cold war syndrome

More interested in the intangibles and driving experience than raw performance numbers, Chris Harris always has compelling insight on the cars he drives. His recent test of the newest GT3 raises some interesting points. My thoughts after the video.

Forget the GT3 badge, is it even a 911?

While the lack of a manual transmission gets all the attention, the change in the general behavior of the car, with a more willing and predictable front end, really deserves the most scrutiny. The driving experience quintessential to a rear-engine layout is slowly being engineered out of the car. Cars undoubtedly evolve with each iteration but when does a 911 cease to be a 911 in terms of anything but aesthetics?

Absolute performance has superseded the driving experience. 

Cars keep getting faster, while roads stay the same.  Manufacturers are caught in an endless cycle of escalating performance that amounts to little more than a shouting match for short-lived bragging rights. The new GT3 is faster and more capable but to what end? I’ve mentioned it before but it’s worth repeating that easily accessible performance is a novelty. When anyone can get in the new GT3 and go 9/10ths, it’s unequivocally an accomplishment for the car’s engineers but a shallow victory for the driver.



I haven’t been the biggest fan of Lamborghini recently (read). They have the nasty habit of keeping cars on the market far too long. The Murcielago lived a mortifying 10 years, while the Gallardo is currently pushing 11, a full three generations in Ferrari time (360, 430, 458). Lamborghini just strikes me as the laziest sports car brand on the planet. Did I mention they’ve only managed to win one race in their entire history?

But recently, Lamborghini has been showing signs of a renaissance with their emphasis on limited-run cars. The industry needs more of this, and I’m not talking about Pagani and Koenigsegg flooding the market with even more one-offs that amount to little more than a special paint job. Safety and emissions requirements have really killed the low volume sports car industry, but no company is better positioned than Lamborghini, with VW money behind them, to make some truly outrageous stuff. With Audi and Porsche also under VW and their respective sports cars encroaching on Lambo’s entry price/performance point established by the Gallardo, the opportunity to redefine Lamborghini as a truly low-volume performance brand is screaming at the VW board.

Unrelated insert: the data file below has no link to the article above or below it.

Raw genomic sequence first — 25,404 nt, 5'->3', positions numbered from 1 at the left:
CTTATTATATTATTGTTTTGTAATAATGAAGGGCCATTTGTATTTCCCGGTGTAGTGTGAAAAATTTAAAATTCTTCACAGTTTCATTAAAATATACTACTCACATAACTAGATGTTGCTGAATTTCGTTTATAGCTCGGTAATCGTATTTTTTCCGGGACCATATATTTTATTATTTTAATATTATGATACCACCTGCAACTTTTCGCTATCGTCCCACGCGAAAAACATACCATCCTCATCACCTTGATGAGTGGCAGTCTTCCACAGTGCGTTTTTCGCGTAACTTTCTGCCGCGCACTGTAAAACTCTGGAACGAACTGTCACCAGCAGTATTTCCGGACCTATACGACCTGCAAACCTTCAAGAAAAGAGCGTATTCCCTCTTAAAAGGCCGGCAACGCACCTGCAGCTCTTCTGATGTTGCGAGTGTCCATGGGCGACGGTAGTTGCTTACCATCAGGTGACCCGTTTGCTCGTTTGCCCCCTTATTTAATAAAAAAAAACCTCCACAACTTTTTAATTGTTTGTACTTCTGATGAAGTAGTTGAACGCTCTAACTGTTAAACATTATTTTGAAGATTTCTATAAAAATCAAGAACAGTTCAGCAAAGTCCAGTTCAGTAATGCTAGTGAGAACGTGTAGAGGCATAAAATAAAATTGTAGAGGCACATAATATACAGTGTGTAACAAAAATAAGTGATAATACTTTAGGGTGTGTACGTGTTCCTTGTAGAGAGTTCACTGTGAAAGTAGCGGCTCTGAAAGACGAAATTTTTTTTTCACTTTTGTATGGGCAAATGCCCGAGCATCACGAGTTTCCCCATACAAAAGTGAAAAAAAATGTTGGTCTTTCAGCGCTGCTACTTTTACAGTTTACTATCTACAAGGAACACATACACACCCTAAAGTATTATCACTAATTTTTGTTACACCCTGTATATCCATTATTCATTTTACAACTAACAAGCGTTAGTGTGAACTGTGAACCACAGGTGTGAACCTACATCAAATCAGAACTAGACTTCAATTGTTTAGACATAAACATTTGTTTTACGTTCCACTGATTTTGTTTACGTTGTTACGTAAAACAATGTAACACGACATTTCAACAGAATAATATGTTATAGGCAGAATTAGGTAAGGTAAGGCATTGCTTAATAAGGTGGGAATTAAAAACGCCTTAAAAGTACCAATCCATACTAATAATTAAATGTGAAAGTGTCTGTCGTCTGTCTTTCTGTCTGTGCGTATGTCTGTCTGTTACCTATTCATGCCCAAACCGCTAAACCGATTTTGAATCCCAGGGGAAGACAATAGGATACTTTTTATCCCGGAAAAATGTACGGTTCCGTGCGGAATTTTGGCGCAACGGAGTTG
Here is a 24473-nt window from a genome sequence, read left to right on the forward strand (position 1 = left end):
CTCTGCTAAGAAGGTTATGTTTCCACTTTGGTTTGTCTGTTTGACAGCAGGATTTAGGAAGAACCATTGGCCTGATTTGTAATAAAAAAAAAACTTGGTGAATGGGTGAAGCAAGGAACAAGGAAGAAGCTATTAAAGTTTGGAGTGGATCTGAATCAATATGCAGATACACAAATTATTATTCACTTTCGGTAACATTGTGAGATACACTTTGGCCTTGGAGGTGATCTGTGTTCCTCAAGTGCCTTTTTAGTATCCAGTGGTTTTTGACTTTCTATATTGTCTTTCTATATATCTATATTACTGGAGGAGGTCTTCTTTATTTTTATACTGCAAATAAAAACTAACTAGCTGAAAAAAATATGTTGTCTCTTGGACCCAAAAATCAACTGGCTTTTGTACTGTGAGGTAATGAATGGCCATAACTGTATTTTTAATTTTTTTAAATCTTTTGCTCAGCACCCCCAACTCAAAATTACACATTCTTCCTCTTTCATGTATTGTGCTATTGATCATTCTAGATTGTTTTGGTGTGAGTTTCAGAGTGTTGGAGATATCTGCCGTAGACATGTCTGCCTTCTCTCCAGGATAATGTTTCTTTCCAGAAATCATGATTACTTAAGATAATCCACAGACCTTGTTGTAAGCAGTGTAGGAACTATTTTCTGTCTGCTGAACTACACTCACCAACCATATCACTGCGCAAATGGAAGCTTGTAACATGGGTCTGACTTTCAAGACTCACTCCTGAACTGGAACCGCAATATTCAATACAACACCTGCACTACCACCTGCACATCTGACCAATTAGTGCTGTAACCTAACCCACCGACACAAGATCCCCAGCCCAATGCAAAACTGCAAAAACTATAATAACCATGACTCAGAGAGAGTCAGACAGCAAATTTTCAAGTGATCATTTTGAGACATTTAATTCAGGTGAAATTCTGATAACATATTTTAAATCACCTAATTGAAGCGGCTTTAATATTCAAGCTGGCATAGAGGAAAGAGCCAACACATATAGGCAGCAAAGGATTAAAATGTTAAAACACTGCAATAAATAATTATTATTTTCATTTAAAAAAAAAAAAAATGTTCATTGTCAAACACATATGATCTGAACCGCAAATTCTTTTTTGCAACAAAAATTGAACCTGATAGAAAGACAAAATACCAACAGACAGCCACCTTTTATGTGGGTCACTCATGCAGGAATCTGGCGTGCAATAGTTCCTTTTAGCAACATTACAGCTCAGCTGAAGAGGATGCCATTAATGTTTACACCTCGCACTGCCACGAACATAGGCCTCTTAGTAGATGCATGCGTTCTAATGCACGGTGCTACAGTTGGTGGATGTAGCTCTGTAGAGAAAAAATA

Sesto Elemento is carbon fiber heaven

Sesto Elemento is carbon fiber heaven

Forget the Gallardo. It doesn’t do the brand any favors, and Ferrari owns that part of the market. The Aventador needs be the minimum entry point for Lamborghini ownership. Take the resources that would have gone towards the Gallardo replacement and focus on building some truly special cars. Elevate the brand above Ferrari. The Sesto Elemento, with production limited to 20 and outrageous performance thanks to 600hp and 2,200lb curb weight, demonstrated that Lamborghini was headed in the right direction. But then they went about launching the Veneno, and really missed the mark. $4 million for the privileged to own a reskinned Aventador? No thanks. The whole thing felt half-assed. As if that wasn’t bad enough, each Veneno, of which there are only three, will wear one color of the Italian flag. My heart goes out to whoever drew the green straw.

On their 50th anniversary, Lamborghini again returned to form with the Egoista. The stats aren’t important but rather the underlying forces that brought about this car. “Hedonism to the extreme” emerged as its guiding principle. A centrally located single seater, the car looks ill-equipped for anything outside of driving, as a true sports cars should be.

first genuinely outrageous Lambo in a long time

Egoista: proof that hedonism can be a good thing

Maybe it’s a little obnoxious, even by Lamborghini standards, with the fighter pilot head-up display and slightly uncomfortably styling (the front reminds me of a Nintendo 64 controller), but the Egoista manages to successfully break from the stale and tired mass production side of the brand and that was desperately needed. If Lamborghini continues this trend of wild limited-run cars, I just might have to jump on the bandwagon.